Brooklyn's buildings are being connected to a microgrid that will allow individuals to buy and sell renewable energy from residential rooftop solar installations.The “Brooklyn Microgrid” will use software and hardware to help its members to engage in peer-to-peer clean energy sharing in a secure way, “using a combination of smart contracts and the blockchain,” says Treehugger.com.
Blockchain is described by Techopedia as a critical part of the bitcoin peer-to-peer payment system. The bitcoin system works using a blockchain ledger to record transactions a peer-to-peer payment network that operates on a cryptographic protocol.
The Brooklyn Microgrid is the work of TransActive Grid (TAG), a start-up company based in New York City. TAG was formed as a result of a joint venture between LO3 Energy and Consensus Systems.
[quote] The microgrid is considered to be the first “distributed energy development group” which covers the Park Slope and Gowanus communities in Brooklyn, New York.
The aim of the Brooklyn Microgrid is to create a connected network for local energy, combining renewable energy and the peer-to-peer economy.
The creator of the microgrid, TAG, said that its microgrid technology will give customers greater choice, being able to sell excess rooftop solar electricity to residents or businesses, instead of being locked in to buying and/or selling electricity through a large utility company.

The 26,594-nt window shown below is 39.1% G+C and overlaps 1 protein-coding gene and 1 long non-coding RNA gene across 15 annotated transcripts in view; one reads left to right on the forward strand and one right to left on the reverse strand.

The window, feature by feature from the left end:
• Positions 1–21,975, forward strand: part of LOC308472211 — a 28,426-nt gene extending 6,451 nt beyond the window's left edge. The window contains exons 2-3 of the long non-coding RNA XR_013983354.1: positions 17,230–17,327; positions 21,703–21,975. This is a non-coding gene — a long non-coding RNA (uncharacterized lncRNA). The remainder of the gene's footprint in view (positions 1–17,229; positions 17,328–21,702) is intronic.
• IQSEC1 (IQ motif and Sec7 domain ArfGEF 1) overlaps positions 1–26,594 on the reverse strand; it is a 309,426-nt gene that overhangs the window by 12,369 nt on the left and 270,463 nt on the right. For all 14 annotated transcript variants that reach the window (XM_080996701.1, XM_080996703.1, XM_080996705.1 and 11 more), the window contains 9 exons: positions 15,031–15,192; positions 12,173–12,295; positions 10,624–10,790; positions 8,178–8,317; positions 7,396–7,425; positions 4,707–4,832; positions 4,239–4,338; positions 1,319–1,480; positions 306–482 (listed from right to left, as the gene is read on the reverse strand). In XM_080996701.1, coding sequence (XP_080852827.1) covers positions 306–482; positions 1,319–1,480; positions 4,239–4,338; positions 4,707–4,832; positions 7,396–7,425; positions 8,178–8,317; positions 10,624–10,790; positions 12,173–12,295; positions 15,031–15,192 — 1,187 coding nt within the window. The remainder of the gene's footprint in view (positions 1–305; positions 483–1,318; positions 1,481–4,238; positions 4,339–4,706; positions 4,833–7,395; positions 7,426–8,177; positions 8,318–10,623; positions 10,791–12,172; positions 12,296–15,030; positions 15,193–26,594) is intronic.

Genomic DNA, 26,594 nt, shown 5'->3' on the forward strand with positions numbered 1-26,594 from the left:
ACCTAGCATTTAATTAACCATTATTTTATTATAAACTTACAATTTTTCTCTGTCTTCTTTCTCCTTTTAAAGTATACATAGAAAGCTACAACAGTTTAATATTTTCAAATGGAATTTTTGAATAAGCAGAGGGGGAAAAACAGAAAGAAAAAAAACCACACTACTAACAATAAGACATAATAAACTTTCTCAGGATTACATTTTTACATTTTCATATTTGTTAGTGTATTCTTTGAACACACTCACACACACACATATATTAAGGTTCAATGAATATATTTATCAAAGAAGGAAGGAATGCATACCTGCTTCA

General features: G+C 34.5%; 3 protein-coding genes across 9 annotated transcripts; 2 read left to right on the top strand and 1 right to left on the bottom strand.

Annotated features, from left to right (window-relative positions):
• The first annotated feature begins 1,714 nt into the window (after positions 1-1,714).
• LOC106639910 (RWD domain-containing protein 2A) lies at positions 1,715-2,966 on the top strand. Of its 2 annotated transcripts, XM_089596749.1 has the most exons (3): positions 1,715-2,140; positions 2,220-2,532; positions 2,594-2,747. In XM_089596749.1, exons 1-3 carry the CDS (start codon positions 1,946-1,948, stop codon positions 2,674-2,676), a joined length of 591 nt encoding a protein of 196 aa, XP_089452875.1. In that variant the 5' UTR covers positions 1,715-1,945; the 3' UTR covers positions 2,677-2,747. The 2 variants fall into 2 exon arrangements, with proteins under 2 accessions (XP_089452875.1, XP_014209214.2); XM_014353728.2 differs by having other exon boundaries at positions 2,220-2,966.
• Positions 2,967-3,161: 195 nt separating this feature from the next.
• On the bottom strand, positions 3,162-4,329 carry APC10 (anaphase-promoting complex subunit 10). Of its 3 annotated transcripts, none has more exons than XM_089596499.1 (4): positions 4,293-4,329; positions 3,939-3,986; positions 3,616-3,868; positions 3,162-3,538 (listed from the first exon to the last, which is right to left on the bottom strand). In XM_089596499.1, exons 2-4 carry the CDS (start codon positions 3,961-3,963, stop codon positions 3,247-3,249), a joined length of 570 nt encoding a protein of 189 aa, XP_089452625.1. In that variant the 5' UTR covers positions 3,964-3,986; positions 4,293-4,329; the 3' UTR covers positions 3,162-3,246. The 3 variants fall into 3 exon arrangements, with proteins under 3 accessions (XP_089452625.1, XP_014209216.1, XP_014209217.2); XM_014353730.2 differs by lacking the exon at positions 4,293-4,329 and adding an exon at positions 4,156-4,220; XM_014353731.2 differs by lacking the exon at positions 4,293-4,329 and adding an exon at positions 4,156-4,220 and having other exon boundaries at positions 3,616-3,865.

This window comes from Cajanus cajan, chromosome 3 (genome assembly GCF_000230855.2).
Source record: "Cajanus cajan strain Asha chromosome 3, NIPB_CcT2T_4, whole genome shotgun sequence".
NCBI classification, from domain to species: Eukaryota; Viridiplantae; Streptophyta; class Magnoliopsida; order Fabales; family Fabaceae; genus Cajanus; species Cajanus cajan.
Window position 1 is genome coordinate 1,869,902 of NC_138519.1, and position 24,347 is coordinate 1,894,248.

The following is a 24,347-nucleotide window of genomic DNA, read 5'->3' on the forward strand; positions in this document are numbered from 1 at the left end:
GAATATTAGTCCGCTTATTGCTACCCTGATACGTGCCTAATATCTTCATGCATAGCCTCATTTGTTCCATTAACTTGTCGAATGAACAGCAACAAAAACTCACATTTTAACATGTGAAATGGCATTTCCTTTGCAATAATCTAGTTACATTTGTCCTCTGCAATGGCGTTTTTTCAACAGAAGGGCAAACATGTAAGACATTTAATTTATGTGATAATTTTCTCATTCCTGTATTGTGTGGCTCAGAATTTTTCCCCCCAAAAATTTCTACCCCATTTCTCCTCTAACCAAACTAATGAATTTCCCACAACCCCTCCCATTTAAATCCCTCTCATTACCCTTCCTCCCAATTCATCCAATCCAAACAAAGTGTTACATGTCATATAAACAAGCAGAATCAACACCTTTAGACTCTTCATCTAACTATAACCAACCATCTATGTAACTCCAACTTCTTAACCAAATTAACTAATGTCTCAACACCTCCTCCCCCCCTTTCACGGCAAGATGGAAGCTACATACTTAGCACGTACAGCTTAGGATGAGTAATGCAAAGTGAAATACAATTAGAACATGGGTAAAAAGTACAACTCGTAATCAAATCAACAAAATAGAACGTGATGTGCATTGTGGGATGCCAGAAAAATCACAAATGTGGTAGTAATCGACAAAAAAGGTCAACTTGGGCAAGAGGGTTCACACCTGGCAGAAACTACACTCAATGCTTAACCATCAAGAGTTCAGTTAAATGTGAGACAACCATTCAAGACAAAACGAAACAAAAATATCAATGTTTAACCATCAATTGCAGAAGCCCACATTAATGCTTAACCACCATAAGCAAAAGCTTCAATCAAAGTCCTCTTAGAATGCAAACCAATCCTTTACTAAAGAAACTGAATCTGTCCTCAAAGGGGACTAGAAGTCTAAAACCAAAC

Connecting buildings to the Brooklyn Microgrid
The start-up company claims that it connects buildings in the microgrid “via a constantly updated cryptographically secure list" stored on devices at each location.
The microgrid also uses software called “Ethereum” to monitor the energy in and energy out of each point of the network.
Treehugger.com adds that the blockchain solution “allows the platform to be securely monitored and for participants to automate their transactions in the local energy ecosystem using the existing grid infrastructure.”
Joseph Lubin, TAG co-founder said: “This whole concept benefits the area you live in. By buying energy locally, rather than from a national entity, the money goes back into the pockets of people in the community. We’ll install the transactive platform which pretty much runs itself, whereby energy is automatically priced based on things consumers care about.
“It’s pretty hands off – as we think that will suit consumers best - but in future we plan to enable people to set preferences to maximise savings, do good in the community, and potentially sell energy cheaper to lower-income residents."